Whether your home office is now your college-bound kid’s old bedroom or just the dining room table, I’m certain you’ve amassed a pile of stuff that’s collecting dust and dying to be sorted. I can’t lie, this is the kind of project that sprouts a little quote bubble from my head that says, “%$#@&!” But organize, we must.
There’s nothing that can get your holiday spirits up like a house that’s decorated for Christmas. Christmas trees, ornaments, baubles and lights just have a way of making a person feel good. On the other hand, there are some hazards that come with the season. From dangerous décor to poisonous plants, holiday homes are often filled with items that are unsafe for children and pets.
If you’re a regular Zing reader, you probably already know about all the holiday dangers to be found on the inside of your house. But there’s another area you should be concerned about: your outdoor holiday lights display. Icy weather and electrical problems can make setting up and maintaining your fancy display downright dangerous. If you’ll be putting up lights this holiday season, follow these tips to spread Christmas cheer in the safest way possible.
Double Check Your Lights
First thing’s first: You’ll need to make sure your decorations are safe for use. Whether you’re purchasing new lights or reusing last year’s, here are some things to consider.
- Indoor vs. outdoor use: While outdoor lights are generally safe to use indoors, the reverse is not true. Indoor lights don’t have the same insulation that outdoor lights do, and can become dangerous when exposed to the elements. Only use outdoor lights to decorate outdoor spaces.
- Check for damage: Lay out your lights and check them for potential hazards. Pitch any cords that are frayed or cracked, and make sure all sockets have bulbs. Making sure your electrical equipment is up to par will help prevent fires and electric shock.
- Look for safety ratings: According to Cleco, an energy services company, holiday lights should have a UL mark on the box, and a UL holographic label on the strand. The UL stands for “Underwriters Laboratories,” a global, non-profit safety organization; this mark of approval means that the lights have been designed and manufactured to meet industry specifications for safety.
Consider Your Equipment
Whether you’re walking on the roof, balancing a ladder or keeping your two feet planted firmly on the ground, there are a few things you should know.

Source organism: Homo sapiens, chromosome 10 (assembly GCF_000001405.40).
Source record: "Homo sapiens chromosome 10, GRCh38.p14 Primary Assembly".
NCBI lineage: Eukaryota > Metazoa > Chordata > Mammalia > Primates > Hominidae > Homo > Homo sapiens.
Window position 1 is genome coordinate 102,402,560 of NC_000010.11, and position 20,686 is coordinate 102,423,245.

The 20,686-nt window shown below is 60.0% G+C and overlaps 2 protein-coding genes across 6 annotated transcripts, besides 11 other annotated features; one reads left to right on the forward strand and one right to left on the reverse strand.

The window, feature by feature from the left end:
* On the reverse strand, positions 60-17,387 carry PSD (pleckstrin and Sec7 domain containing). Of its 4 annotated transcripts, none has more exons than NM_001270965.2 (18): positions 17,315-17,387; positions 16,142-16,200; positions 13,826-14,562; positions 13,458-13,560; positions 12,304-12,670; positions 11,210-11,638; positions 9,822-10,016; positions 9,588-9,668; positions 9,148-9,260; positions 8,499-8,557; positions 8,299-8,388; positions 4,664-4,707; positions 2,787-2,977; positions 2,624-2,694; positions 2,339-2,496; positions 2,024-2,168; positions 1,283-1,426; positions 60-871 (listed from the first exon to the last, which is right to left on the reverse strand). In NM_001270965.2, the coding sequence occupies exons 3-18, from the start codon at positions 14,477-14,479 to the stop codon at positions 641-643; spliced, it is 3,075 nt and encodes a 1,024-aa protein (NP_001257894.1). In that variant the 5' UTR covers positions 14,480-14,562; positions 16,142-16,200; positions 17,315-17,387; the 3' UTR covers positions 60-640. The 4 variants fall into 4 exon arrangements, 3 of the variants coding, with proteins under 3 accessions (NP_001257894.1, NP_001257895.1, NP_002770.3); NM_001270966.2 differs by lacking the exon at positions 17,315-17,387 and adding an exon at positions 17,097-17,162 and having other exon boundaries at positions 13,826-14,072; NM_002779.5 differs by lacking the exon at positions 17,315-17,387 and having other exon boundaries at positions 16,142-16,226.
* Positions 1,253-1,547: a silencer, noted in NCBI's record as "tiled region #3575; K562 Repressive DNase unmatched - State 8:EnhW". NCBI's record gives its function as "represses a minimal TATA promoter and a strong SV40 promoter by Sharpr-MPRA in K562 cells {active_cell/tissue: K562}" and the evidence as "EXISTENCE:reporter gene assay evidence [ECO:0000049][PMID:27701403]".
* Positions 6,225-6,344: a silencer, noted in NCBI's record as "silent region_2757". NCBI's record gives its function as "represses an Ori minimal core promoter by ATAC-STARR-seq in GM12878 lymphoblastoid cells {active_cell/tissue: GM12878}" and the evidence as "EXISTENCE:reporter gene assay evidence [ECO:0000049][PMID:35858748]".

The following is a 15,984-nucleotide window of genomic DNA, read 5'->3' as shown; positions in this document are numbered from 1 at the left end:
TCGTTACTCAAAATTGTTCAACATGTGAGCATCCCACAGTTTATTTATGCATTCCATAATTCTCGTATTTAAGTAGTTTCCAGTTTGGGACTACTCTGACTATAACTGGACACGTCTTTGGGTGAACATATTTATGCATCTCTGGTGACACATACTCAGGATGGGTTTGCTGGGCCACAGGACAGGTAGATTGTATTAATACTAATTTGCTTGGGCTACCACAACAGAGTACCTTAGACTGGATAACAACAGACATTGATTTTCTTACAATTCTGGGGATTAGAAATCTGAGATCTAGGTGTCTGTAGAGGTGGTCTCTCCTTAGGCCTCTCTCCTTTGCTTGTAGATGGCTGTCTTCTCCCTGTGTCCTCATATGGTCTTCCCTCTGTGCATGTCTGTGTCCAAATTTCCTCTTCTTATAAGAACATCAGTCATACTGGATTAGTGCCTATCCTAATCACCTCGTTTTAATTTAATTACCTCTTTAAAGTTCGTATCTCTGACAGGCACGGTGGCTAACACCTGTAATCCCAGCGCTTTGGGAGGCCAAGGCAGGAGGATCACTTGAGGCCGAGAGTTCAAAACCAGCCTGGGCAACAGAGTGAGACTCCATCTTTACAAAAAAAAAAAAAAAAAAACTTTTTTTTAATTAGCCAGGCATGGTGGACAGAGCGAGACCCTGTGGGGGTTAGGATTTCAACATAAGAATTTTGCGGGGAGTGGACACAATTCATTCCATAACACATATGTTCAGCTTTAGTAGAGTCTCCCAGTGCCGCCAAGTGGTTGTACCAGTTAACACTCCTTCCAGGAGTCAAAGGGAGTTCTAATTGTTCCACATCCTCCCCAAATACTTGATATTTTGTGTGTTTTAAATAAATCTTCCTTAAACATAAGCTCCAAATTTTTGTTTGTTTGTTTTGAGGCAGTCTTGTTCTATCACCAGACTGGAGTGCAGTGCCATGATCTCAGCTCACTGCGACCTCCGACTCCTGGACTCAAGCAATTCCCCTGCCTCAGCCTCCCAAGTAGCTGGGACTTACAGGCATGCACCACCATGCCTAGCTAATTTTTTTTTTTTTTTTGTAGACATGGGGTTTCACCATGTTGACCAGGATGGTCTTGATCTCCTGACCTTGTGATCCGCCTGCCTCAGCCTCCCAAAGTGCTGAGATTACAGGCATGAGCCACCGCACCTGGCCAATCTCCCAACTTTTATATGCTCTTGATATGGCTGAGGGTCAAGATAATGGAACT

- Use ladders appropriately: If you’ll be going high to hang those lights, it’s important to follow ladder safety rules. Make sure you’ve got the right ladder for the job, and follow these basic safety tips from LadderSafety.org.
- Use clips, not nails: Don’t use staples, screws or nails to hang holiday lights, as they can pierce electrical wires, creating a hazard. Instead, buy light clips, available at most hardware stores. These ones from Home Depot are super cheap; you can get 100 for just under $11.
Practice Electrical Safety
When it comes to electrical safety, you shouldn’t fool around. Here are some things to think about before you head out the door.
- Always check your surroundings: Keep away from overhead power lines. Don’t even decorate trees that are close to power lines. Enough said!
- Follow manufacturer instructions: There are many (sometimes complicated) electrical rules concerning stuff like how many strands you can connect, the proper way to use extension cords, etc. Always follow manufacturer instructions to make sure you’re using lights in the safest way possible.
- Set a timer: Don’t leave your lights on all night, and don’t leave them on when you’re away from the house. Setting your Christmas lights to operate on a timer can help prevent fires (and lighten your electricity bill).
Comments, questions, concerns? We want to hear ‘em all! Leave a comment below to give your two cents on putting up Christmas lights. And if you’re looking for more fabulous tips to hang your holiday lights, check out this Zing post.